Tuesday, June 19, 2007

Back in D.C.

by Barbara Hilton

Hi all.

It's Tuesday morning 7:30, very hot here in D.C. I wanted to connect with everyone and let you know what I've been doing since I arrived on Sunday.

There are about twenty people here at the Codepink house. Well-known activists Medea, Ann Wright, and Reverend Billy are here, as well as numerous lesser-known-nationally but equally-active women from Virginia, D.C., Missouri, New York State, NYC, Pennsylvania, Maine,Texas, California, Washington State, Arizona, Maryland, and NH. People come daily and others leave. All are committed to changing the status quo in this country and the world. I learn so much from them, just from a ten-minute conversation walking through the halls of Congress or waiting in the halls of the Codepink house to use one of the three bathrooms.

Sunday, shortly after I arrived and settled in, we had a workshop given by the Pachamama Alliance. http://www.pachamama.org/ This alliance is an organization protecting the Earth's rainforests and the indigenous people who live there, and blending the knowledge and wisdom of indigenous cultures with people in the "modern" world. Those of you who saw John Perkins, author of Confessions of an Economic Hit Man, speak at UNH might remember him talking about a group of indigenous people in Ecuador that he was now working with. This is that alliance.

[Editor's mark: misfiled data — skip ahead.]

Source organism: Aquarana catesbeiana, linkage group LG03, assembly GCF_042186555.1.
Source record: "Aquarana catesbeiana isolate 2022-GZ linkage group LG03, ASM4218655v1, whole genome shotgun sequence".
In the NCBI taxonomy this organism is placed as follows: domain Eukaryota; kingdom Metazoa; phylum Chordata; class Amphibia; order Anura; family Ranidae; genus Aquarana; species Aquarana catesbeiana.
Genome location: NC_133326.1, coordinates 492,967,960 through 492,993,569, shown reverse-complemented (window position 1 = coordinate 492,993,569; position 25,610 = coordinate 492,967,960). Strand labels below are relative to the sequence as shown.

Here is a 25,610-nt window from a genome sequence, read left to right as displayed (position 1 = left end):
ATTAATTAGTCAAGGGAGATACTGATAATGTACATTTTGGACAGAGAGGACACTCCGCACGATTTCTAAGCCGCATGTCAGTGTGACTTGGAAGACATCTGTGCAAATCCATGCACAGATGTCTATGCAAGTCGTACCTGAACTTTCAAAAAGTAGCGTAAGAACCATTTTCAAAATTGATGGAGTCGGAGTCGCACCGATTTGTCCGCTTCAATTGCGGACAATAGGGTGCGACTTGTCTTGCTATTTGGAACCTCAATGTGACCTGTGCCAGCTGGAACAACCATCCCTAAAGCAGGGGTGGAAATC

The Symposium explored the link between three of humanity's most critical concerns: environmental sustainability, social justice and spiritual fulfillment. The material was good and interesting, although most of it was familiar. The presentation was stilted and would have been perfect for viewing by a middle school class. Those of you who teach would find much useful informa
tion on their web site.

Sunday evening we shared a supper of eggplant parmesan, cooked by the House Mama, Desiree, pasta
and salad. It was delicious. I did not do much after dinner, I went to sleep. I was lucky to share an air-conditioned room and have a young woman willing to trade the upper bunk for the lower one. Much went on in the house, however. People talking, networking, sharing information and stories, new arrivals--more than I am aware of.

Monday morning we had a meeting around the picnic table in the back yard. We all introduced ourselves and talked briefly about our experiences coming to activism and lobbying. This was led and facilitated by Gael Murphy, one of the co-founders of Codepink, who is the Codepink representative to the UFPJ legislative coalition. Then, Liz, one of the resident D.